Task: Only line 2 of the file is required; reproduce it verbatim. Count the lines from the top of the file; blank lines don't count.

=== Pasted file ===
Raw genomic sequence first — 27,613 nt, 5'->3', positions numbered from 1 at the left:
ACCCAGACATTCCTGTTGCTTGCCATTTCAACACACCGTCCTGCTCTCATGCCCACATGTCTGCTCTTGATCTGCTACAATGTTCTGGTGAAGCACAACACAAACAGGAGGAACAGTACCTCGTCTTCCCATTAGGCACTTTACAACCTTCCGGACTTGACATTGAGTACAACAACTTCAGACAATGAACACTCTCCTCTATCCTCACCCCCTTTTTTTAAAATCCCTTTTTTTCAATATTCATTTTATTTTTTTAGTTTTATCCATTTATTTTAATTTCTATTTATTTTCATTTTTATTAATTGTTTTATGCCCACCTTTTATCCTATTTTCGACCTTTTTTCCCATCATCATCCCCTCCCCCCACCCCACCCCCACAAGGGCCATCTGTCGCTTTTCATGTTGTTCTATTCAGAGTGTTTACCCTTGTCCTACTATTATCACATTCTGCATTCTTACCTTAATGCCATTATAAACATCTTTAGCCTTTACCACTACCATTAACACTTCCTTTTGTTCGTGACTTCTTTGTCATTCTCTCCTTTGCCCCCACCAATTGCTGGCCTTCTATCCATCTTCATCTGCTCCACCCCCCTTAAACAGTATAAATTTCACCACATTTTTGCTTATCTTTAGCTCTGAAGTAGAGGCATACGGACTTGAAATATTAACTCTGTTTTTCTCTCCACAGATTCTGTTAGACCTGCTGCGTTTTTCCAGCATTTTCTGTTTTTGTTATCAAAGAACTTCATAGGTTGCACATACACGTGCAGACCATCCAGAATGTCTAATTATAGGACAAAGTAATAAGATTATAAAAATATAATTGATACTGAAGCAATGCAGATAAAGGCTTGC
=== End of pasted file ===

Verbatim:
ACCCAGACATTCCTGTTGCTTGCCATTTCAACACACCGTCCTGCTCTCATGCCCACATGTCTGCTCTTGATCTGCTACAATGTTCTGGTGAAGCACAACACAAACAGGAGGAACAGTACCTCGTCTTCCCATTAGGCACTTTACAACCTTCCGGACTTGACATTGAGTACAACAACTTCAGACAATGAACACTCTCCTCTATCCTCACCCCCTTTTTTTAAAATCCCTTTTTTTCAATATTCATTTTATTTTTTTAGTTTTATCCATTTATTTTAATTTCTATTTATTTTCATTTTTATTAATTGTTTTATGCCCACCTTTTATCCTATTTTCGACCTTTTTTCCCATCATCATCCCCTCCCCCCACCCCACCCCCACAAGGGCCATCTGTCGCTTTTCATGTTGTTCTATTCAGAGTGTTTACCCTTGTCCTACTATTATCACATTCTGCATTCTTACCTTAATGCCATTATAAACATCTTTAGCCTTTACCACTACCATTAACACTTCCTTTTGTTCGTGACTTCTTTGTCATTCTCTCCTTTGCCCCCACCAATTGCTGGCCTTCTATCCATCTTCATCTGCTCCACCCCCCTTAAACAGTATAAATTTCACCACATTTTTGCTTATCTTTAGCTCTGAAGTAGAGGCATACGGACTTGAAATATTAACTCTGTTTTTCTCTCCACAGATTCTGTTAGACCTGCTGCGTTTTTCCAGCATTTTCTGTTTTTGTTATCAAAGAACTTCATAGGTTGCACATACACGTGCAGACCATCCAGAATGTCTAATTATAGGACAAAGTAATAAGATTATAAAAATATAATTGATACTGAAGCAATGCAGATAAAGGCTTGC